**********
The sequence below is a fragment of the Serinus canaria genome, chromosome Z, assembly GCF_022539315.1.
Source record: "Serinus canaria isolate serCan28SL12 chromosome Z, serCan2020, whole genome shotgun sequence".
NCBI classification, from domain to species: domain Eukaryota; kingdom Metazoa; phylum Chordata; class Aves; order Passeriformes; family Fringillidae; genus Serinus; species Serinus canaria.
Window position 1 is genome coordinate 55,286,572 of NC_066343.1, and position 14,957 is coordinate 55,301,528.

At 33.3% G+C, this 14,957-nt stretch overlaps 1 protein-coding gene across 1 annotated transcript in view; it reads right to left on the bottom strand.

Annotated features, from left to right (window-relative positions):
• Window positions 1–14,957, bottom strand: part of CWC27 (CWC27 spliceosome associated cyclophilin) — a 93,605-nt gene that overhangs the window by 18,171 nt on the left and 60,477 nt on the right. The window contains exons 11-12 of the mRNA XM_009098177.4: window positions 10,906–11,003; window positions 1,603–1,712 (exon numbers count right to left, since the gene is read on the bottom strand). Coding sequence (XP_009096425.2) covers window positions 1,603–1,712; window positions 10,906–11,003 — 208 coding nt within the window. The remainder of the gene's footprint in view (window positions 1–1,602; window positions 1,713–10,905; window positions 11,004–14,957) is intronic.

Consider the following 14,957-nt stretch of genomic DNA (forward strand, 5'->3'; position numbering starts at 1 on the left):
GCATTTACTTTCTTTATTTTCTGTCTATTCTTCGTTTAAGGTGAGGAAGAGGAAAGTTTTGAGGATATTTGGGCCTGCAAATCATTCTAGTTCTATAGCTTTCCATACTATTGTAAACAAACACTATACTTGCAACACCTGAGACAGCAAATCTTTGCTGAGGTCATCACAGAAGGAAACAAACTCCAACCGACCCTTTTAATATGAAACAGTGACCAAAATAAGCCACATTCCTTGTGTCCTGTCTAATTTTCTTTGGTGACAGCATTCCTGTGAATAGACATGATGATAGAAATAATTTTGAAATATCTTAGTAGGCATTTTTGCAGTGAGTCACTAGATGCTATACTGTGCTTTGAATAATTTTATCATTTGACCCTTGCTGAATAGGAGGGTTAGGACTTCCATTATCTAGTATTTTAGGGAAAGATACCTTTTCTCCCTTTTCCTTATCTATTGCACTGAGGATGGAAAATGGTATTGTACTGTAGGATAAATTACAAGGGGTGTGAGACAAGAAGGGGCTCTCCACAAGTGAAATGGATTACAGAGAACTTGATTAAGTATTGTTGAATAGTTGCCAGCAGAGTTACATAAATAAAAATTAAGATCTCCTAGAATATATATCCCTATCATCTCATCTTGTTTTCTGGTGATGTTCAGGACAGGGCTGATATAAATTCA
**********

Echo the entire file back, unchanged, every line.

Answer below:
The sequence below is a fragment of the Serinus canaria genome, chromosome Z, assembly GCF_022539315.1.
Source record: "Serinus canaria isolate serCan28SL12 chromosome Z, serCan2020, whole genome shotgun sequence".
NCBI classification, from domain to species: domain Eukaryota; kingdom Metazoa; phylum Chordata; class Aves; order Passeriformes; family Fringillidae; genus Serinus; species Serinus canaria.
Window position 1 is genome coordinate 55,286,572 of NC_066343.1, and position 14,957 is coordinate 55,301,528.

At 33.3% G+C, this 14,957-nt stretch overlaps 1 protein-coding gene across 1 annotated transcript in view; it reads right to left on the bottom strand.

Annotated features, from left to right (window-relative positions):
• Window positions 1–14,957, bottom strand: part of CWC27 (CWC27 spliceosome associated cyclophilin) — a 93,605-nt gene that overhangs the window by 18,171 nt on the left and 60,477 nt on the right. The window contains exons 11-12 of the mRNA XM_009098177.4: window positions 10,906–11,003; window positions 1,603–1,712 (exon numbers count right to left, since the gene is read on the bottom strand). Coding sequence (XP_009096425.2) covers window positions 1,603–1,712; window positions 10,906–11,003 — 208 coding nt within the window. The remainder of the gene's footprint in view (window positions 1–1,602; window positions 1,713–10,905; window positions 11,004–14,957) is intronic.

Consider the following 14,957-nt stretch of genomic DNA (forward strand, 5'->3'; position numbering starts at 1 on the left):
GCATTTACTTTCTTTATTTTCTGTCTATTCTTCGTTTAAGGTGAGGAAGAGGAAAGTTTTGAGGATATTTGGGCCTGCAAATCATTCTAGTTCTATAGCTTTCCATACTATTGTAAACAAACACTATACTTGCAACACCTGAGACAGCAAATCTTTGCTGAGGTCATCACAGAAGGAAACAAACTCCAACCGACCCTTTTAATATGAAACAGTGACCAAAATAAGCCACATTCCTTGTGTCCTGTCTAATTTTCTTTGGTGACAGCATTCCTGTGAATAGACATGATGATAGAAATAATTTTGAAATATCTTAGTAGGCATTTTTGCAGTGAGTCACTAGATGCTATACTGTGCTTTGAATAATTTTATCATTTGACCCTTGCTGAATAGGAGGGTTAGGACTTCCATTATCTAGTATTTTAGGGAAAGATACCTTTTCTCCCTTTTCCTTATCTATTGCACTGAGGATGGAAAATGGTATTGTACTGTAGGATAAATTACAAGGGGTGTGAGACAAGAAGGGGCTCTCCACAAGTGAAATGGATTACAGAGAACTTGATTAAGTATTGTTGAATAGTTGCCAGCAGAGTTACATAAATAAAAATTAAGATCTCCTAGAATATATATCCCTATCATCTCATCTTGTTTTCTGGTGATGTTCAGGACAGGGCTGATATAAATTCA